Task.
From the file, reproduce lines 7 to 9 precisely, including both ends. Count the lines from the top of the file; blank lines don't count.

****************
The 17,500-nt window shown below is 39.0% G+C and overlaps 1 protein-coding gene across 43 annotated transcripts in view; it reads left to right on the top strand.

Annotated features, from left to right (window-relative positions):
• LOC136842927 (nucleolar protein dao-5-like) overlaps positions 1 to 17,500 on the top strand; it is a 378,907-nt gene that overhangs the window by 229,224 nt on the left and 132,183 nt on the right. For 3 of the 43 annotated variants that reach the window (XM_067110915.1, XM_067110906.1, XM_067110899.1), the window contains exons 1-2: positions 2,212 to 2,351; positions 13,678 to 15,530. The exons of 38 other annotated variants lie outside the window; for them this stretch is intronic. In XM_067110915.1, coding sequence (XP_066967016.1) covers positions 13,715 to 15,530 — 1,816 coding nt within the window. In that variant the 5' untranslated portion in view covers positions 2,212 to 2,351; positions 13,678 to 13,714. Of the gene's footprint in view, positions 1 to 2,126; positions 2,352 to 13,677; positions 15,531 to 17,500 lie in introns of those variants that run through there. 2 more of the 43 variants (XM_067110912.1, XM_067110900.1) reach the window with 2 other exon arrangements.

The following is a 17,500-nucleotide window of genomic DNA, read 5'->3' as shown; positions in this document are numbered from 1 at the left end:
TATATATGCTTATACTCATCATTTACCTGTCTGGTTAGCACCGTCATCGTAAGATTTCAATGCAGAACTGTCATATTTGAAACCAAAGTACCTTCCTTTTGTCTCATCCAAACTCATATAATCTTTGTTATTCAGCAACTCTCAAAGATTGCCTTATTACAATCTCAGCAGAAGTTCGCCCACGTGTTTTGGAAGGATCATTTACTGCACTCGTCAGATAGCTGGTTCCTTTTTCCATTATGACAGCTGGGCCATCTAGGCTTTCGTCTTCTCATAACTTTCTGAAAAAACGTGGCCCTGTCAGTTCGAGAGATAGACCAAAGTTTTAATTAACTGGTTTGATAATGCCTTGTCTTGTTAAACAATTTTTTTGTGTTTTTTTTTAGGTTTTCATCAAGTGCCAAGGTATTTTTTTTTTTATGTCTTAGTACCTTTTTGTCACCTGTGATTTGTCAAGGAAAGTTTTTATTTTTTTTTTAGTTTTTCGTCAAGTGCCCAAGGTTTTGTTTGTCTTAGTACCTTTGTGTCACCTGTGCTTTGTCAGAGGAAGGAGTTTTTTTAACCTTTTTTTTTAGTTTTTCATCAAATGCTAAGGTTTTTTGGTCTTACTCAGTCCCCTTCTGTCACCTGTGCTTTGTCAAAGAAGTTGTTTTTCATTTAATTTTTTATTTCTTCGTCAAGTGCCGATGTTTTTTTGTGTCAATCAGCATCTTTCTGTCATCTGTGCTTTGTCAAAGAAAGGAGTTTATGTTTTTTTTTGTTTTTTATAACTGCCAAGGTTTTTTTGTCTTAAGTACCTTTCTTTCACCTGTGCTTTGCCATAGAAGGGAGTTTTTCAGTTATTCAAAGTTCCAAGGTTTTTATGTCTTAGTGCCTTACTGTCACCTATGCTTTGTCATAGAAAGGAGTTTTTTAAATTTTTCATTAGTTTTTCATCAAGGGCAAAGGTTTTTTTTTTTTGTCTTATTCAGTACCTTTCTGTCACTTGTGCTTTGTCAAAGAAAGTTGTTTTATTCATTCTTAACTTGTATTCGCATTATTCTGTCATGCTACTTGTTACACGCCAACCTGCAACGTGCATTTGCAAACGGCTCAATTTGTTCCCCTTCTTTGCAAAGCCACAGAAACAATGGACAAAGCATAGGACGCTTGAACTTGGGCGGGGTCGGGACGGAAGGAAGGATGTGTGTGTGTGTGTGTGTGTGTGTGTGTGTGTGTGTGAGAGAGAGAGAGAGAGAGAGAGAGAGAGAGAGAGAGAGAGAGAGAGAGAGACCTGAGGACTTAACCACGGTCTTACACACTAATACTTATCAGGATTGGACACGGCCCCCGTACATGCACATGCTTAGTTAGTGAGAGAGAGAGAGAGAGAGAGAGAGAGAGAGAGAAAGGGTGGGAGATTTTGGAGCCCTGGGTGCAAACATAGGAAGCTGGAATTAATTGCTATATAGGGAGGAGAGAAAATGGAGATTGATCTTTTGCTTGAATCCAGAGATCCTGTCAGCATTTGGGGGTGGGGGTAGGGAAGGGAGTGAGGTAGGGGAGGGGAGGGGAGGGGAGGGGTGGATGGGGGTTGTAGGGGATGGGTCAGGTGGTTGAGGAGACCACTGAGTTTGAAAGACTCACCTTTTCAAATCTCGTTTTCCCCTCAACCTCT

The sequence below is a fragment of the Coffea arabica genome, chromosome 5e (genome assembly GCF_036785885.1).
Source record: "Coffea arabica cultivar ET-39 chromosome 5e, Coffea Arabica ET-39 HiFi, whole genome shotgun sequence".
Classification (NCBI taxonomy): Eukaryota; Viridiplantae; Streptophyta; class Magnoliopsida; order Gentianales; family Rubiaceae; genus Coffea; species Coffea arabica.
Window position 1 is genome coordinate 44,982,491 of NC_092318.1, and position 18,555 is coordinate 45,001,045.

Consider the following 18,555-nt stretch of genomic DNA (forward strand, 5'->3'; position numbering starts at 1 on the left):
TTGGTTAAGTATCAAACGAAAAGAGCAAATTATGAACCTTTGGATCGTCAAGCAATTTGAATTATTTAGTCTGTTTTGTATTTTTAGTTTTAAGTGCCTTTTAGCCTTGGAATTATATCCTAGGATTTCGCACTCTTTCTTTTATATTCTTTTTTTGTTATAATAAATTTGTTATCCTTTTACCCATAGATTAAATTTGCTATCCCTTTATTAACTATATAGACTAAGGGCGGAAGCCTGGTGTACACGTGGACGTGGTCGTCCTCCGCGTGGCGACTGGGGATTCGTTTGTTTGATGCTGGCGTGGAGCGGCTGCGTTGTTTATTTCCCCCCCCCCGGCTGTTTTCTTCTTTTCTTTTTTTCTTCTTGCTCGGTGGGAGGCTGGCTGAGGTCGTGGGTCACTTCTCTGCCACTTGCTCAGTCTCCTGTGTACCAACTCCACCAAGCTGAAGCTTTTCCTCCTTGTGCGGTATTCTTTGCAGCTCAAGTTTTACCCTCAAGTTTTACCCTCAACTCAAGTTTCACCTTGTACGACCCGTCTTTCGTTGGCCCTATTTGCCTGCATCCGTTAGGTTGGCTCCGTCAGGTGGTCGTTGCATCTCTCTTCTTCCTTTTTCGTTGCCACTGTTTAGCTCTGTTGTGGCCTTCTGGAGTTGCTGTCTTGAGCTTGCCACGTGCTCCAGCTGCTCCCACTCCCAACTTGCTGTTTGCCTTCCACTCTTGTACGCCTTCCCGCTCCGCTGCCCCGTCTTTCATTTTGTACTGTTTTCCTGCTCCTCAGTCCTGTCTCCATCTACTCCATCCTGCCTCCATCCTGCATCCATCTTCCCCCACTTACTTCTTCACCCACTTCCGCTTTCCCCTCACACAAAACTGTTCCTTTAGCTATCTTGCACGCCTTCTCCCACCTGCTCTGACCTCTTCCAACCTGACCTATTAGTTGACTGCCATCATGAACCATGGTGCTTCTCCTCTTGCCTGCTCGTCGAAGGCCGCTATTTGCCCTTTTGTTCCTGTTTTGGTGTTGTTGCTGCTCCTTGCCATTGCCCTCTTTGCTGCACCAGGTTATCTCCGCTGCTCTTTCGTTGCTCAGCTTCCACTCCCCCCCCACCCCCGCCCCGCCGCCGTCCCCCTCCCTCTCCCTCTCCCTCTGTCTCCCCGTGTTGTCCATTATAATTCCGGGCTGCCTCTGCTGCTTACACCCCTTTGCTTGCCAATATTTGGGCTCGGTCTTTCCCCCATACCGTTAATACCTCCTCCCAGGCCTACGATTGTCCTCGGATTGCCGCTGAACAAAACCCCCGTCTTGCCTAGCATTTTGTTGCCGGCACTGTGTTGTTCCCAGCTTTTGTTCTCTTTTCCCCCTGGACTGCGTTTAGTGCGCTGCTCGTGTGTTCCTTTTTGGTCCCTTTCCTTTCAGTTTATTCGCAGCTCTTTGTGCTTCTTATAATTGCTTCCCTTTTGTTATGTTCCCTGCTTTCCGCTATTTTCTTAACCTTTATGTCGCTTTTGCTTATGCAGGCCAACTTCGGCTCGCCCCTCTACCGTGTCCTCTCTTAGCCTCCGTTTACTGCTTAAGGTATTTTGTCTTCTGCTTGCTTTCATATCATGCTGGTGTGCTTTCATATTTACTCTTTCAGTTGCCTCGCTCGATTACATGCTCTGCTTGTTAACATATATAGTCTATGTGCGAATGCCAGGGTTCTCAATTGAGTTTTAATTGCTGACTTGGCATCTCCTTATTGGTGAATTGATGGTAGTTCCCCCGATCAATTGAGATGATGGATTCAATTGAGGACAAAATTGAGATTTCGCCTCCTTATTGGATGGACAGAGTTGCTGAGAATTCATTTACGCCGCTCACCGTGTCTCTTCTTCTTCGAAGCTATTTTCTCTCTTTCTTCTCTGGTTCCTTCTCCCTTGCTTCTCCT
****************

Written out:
Source record: "Coffea arabica cultivar ET-39 chromosome 5e, Coffea Arabica ET-39 HiFi, whole genome shotgun sequence".
Classification (NCBI taxonomy): Eukaryota; Viridiplantae; Streptophyta; class Magnoliopsida; order Gentianales; family Rubiaceae; genus Coffea; species Coffea arabica.
Window position 1 is genome coordinate 44,982,491 of NC_092318.1, and position 18,555 is coordinate 45,001,045.